Citing a memo by House Republican staff, the Journal reports that an unmarried couple bringing in an income of $25,000 each would pay a combined premium of $3,076 per year in the House version. However, once the couple gets married, they would have a combined income of $50,000, and their premium cap would jumps to $5,160 per year - paying $2,084 more per year than if they had just decided to live together unmarried.
The Senate bill has the same effect, but the numbers narrow slightly: the unmarried couple in the above scenario would pay $3,450 in annual premiums, but pay $5,100 per year if they chose to get married. Marriage, therefore, cost them together an extra $1,650 per year in health-insurance premiums.
"This seems to not only penalize the married, but also those who would have the most to gain from marriage -- the poor," Jenny Tyree, an analyst at the Colorado-based Focus on the Family, told the Journal.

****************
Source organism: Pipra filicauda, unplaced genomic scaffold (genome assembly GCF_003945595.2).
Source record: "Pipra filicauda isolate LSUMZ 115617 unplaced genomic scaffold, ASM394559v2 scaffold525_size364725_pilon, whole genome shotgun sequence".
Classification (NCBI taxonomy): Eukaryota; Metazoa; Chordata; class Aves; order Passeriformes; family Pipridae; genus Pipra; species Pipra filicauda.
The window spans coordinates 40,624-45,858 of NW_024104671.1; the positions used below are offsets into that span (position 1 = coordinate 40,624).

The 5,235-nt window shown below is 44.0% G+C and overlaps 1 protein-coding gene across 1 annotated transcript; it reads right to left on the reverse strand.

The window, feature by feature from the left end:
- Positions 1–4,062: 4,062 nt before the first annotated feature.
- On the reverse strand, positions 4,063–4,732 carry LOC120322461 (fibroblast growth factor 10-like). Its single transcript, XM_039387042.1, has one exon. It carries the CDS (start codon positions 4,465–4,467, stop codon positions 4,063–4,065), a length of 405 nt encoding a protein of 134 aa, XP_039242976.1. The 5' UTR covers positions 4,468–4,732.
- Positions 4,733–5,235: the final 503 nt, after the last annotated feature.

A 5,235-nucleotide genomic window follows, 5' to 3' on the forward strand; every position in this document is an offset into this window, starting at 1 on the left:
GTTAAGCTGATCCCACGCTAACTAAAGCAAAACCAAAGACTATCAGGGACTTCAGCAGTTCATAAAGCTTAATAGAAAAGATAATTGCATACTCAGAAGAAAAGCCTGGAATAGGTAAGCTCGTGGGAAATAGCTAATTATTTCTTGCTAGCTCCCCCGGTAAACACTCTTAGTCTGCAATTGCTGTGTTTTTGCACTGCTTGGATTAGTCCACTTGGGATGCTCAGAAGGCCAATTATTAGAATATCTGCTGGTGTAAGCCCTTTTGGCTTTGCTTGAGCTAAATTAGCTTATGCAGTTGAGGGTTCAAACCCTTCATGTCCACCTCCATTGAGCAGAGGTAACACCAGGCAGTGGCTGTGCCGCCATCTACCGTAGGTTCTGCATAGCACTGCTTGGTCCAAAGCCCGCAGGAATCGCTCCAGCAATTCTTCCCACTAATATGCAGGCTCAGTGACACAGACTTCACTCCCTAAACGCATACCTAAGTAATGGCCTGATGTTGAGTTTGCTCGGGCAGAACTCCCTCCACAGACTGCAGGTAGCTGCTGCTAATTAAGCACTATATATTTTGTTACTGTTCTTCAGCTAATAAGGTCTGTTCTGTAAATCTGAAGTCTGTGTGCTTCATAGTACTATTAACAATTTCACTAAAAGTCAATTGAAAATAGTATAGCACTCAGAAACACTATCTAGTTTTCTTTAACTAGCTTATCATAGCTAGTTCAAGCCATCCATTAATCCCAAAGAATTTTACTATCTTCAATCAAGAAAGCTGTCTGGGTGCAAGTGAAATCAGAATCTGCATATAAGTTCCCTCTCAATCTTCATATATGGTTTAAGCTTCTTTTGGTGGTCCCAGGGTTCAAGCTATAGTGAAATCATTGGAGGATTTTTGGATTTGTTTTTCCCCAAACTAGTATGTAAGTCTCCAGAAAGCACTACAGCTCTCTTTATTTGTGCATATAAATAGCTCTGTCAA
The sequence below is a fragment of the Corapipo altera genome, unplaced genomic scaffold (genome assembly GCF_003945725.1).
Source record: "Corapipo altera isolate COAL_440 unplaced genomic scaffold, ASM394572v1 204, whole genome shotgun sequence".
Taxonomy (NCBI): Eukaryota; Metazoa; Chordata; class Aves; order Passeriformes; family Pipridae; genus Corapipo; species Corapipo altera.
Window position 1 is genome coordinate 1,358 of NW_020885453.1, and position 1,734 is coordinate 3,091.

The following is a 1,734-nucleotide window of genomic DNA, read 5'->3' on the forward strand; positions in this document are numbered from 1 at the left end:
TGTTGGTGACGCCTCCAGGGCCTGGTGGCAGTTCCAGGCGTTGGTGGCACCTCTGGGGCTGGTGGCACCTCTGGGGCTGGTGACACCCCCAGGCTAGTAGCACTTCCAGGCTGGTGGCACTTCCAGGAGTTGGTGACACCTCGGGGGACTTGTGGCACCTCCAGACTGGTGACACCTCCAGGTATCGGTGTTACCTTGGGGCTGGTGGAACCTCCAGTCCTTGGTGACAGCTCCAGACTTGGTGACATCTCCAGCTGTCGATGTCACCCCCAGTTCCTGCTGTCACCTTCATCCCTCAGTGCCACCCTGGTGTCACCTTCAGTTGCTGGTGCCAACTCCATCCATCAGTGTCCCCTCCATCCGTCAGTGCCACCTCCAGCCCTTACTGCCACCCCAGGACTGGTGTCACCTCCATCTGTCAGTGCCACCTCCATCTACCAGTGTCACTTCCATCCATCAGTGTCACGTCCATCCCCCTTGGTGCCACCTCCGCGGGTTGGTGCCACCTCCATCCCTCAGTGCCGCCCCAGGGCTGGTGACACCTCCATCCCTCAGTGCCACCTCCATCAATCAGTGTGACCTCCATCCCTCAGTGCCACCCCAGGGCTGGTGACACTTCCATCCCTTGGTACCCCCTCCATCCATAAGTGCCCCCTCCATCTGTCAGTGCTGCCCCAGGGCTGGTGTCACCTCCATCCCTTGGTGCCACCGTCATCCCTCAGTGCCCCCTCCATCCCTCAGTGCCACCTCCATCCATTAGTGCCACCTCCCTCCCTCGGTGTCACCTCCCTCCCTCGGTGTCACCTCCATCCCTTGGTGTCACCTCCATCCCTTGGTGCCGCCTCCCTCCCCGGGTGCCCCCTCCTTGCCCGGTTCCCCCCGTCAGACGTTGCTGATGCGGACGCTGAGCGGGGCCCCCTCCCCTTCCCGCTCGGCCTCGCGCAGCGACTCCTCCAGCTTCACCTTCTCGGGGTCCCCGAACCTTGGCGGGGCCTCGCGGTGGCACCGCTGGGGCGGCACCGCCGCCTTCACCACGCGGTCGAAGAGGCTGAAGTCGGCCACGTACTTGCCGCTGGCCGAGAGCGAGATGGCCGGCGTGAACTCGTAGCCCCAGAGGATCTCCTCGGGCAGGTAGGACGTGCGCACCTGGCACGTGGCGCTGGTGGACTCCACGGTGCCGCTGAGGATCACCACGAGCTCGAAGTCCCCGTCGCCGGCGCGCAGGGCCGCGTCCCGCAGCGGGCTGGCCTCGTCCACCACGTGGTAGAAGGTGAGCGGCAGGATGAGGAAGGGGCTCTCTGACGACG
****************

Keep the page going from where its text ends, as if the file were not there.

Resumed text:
The Journal concludes that the health-care reform bill in effect adds to the list of "federal and social benefits creating incentives to remain single." Both the earned income tax credit and applying for welfare benefits and food stamps are made far more difficult for married persons to obtain than non-married persons.
Well, the (D) folk are consistent. Shacking up gets the prizes.